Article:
Big feelings are happening. We feel them, and we care for others who are having them. Times of uncertainly cause stress that makes big feelings feel bigger. Emotions might seem to run away with all the energy we had left. It can feel hard to breathe, and it’s easy to lose a sense of control over what happens within the span of a day.

Taking time to pause and organize the days ahead can help, especially if mindfulness and breath practices are built into the schedule.

Here’s a to-do list for every day

  1. Have a plan
  2. Be real with big feelings
  3. Breathe

The rest of this article provides ideas about these three strategies. Please note that resources included are not affiliated with PAVE, and PAVE does not recommend or endorse these programs or services.

Organize the day to create predictability

Getting organized with a clear routine is helpful because predictability calms the nervous system, suggests the Collaborative for Academic, Social, and Emotional Learning (CASEL). CASEL offered a webinar in early April to help parents and educators explore Social Emotional Learning (SEL) during the stay-home order related to COVID-19.

A key presenter was Jennifer Miller, founder of Confident Parents, Confident Kids, which  provides an article for parents: Setting up for Homework Success. Miller offers a video describing how to establish a morning routine to give each day a predictable jump-start. She advises families to schedule intentional moments for loving connection throughout each day. For example, one of her family’s rituals is a hallway hug first thing out of bed.

To support children in feeling safe, confident and in control, Miller recommends that adults plan-ahead to speak out loud when they notice children taking care of business: “I notice you are getting dressed…brushing teeth…feeding the dog… all by yourself.”

Predictability, contribution and accomplishment are all feelings that calm the brain and can be part of making and maintaining a family schedule. Miller advises that all members of the family work together to design the plan.

The family’s daily schedule can include a wake-up routine, movement, nature time, academics, rest time, meals and shared cooking/cleaning, screen time, art time, chores, reading, bath time, bedtime…. The schedule can have words and/or pictures and should be posted where everyone can refer to it.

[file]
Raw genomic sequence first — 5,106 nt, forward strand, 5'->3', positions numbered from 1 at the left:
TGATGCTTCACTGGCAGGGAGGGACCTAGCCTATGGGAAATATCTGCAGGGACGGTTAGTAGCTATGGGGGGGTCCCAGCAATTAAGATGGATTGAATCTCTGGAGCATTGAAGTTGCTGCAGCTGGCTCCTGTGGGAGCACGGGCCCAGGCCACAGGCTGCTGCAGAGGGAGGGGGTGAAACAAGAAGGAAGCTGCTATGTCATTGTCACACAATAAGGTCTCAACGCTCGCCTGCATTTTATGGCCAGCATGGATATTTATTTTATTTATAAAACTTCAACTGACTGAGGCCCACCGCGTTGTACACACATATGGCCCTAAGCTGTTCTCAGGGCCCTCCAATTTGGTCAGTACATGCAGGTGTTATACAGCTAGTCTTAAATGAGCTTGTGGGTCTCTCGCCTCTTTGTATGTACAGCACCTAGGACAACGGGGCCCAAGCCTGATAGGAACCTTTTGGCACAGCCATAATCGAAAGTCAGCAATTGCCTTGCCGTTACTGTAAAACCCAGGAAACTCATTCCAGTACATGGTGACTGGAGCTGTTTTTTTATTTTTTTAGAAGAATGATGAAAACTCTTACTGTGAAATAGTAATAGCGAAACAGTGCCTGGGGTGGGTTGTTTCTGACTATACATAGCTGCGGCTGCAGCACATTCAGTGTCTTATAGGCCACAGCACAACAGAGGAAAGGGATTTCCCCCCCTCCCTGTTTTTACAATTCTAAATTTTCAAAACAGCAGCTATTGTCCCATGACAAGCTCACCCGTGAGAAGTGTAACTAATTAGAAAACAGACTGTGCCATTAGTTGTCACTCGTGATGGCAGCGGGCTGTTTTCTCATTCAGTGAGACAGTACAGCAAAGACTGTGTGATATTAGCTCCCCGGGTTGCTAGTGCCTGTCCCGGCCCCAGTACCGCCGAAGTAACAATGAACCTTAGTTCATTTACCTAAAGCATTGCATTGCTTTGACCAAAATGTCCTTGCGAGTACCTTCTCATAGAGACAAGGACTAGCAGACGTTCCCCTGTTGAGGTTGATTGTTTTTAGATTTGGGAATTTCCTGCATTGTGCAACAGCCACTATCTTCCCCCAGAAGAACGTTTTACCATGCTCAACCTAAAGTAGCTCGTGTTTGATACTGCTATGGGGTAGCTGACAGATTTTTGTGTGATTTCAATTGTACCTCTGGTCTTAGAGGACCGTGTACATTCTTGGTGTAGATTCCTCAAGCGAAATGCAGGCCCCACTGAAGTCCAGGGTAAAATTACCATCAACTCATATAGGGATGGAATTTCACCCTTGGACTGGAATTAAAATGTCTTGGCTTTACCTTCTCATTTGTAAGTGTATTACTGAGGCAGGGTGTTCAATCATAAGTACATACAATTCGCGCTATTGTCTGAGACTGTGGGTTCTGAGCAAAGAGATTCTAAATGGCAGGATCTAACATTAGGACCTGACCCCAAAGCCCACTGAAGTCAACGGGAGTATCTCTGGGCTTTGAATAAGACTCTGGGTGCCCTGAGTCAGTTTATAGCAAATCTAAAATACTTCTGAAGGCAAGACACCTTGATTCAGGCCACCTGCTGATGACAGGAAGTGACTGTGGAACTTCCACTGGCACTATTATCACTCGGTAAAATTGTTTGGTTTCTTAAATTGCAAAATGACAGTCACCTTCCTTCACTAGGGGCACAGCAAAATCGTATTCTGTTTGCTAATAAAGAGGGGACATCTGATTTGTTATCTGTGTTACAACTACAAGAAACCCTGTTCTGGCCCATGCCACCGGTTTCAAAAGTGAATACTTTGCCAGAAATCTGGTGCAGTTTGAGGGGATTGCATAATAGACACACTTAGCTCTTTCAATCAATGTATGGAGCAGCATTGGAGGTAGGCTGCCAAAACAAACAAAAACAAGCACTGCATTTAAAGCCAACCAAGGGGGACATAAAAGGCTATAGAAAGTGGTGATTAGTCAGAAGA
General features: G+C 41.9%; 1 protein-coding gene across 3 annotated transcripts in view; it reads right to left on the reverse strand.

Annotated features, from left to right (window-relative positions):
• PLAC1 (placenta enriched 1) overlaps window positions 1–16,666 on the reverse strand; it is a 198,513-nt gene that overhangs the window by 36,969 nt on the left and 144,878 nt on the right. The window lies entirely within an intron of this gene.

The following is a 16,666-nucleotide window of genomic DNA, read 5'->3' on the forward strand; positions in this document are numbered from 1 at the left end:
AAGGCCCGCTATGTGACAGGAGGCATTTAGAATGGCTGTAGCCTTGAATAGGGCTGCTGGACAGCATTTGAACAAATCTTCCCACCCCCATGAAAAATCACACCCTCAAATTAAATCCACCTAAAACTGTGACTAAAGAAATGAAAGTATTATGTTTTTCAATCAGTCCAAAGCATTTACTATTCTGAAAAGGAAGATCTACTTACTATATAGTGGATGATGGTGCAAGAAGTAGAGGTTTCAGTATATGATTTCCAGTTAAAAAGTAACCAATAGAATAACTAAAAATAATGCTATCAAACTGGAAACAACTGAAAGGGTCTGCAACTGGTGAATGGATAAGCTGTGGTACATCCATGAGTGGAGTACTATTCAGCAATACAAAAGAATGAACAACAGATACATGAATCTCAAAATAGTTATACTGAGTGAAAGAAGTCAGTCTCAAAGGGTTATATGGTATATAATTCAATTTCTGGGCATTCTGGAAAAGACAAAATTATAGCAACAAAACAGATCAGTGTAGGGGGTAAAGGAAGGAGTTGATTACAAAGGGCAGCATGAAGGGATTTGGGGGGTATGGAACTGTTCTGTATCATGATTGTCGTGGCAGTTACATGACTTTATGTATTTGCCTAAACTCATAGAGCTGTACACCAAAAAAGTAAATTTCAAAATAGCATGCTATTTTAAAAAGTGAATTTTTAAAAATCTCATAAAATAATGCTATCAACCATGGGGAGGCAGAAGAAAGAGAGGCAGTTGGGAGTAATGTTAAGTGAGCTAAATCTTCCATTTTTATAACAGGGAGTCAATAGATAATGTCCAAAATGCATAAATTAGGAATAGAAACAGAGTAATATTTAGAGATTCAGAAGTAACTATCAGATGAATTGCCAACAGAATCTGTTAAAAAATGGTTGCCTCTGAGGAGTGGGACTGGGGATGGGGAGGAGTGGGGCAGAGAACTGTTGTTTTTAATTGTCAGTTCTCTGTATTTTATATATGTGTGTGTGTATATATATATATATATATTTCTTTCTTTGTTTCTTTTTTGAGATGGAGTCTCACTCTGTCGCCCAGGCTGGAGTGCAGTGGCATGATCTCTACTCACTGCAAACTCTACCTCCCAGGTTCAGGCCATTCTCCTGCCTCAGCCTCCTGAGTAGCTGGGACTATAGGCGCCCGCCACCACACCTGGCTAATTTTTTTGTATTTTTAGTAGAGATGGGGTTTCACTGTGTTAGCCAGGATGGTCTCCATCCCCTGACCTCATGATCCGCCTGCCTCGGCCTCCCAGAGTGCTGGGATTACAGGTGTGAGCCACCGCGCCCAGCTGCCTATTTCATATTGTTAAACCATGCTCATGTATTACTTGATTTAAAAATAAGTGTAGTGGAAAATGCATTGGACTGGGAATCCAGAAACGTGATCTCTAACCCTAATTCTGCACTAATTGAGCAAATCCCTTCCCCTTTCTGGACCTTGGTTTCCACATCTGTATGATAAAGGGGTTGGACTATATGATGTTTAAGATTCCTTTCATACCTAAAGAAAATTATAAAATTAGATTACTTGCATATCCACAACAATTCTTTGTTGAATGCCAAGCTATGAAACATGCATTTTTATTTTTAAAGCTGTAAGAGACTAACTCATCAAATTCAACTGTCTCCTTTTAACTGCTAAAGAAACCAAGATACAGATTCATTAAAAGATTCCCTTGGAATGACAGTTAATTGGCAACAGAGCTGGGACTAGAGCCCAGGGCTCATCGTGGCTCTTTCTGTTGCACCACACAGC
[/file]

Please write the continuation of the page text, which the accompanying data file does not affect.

Generally, children respond well to having some built-in choices and a variety of brain breaks. Sample family schedules are easy to search for online; families might prefer to design their own format, just for them.

Here are some places to look for ideas:

  • Mother.ly shares a mom’s family schedule that “went viral” during the pandemic.
  • Get-Organized-Mom.com offers printable forms and samples for how to use them.
  • Adding Homeschool to an online search brings up a wide selection of options, some for free and some with a small cost.

Feel big feelings, and let others feel theirs too

Generally, humans are emotional. We feel, and we respond to what we feel. Squished emotions usually don’t go away but loom larger. Here are a few strategies for being with big feelings:

Talk openly: Big feelings can be more manageable when they are spoken and shared. Ask another person, What are you feeling right now? Listen without judgment or analysis. Here’s one way to respond: Wow, that’s a lot to feel. Tell me more. A Sesame Street program called  Here for Each Other offers a 90-second video posted to YouTube to help adults talk to children about Big Feelings. To help families discuss feelings specifically related to COVID-19, PBS.org provides toolkits in English and Spanish.

Name it to tame it: Dan Siegel, a neuroscientist, recommends calling out emotions in order to manage them. Here’s a short video: Name it to tame it. To make brain science practical, Siegel talks about an upstairs brain and a downstairs brain. When the downstairs brain (emotion) controls the show, the upstairs brain (learning/problem-solving) clicks offline. Here are some ideas for what to do if someone is overwhelmed by emotion:

  • Create a safe physical space: Offer a drink of water, a blanket, a stuffed animal.
  • Keep a kind voice, move slowly, and back away/get low if your energy might feel like a threat (if you are a bigger or have more power, for example).
  • Turn down lights or turn on music if that makes sense for the other person.
  • Say something to simply acknowledge the big feelings: “I understand that (this is hard, makes you mad, scares you…).”
  • Allow enough time for the brain finds a way back “upstairs.”
  • When things are calm, work together to describe the big feelings and the experience of being with those feelings. 

Use pictures to identify emotions: Charts to help identify emotions are easy to find. Here’s a link on Pinterest with dozens of examples of printable or hand-made options. Making a chart together can create learning on many levels. A teacher might have a feelings chart to share.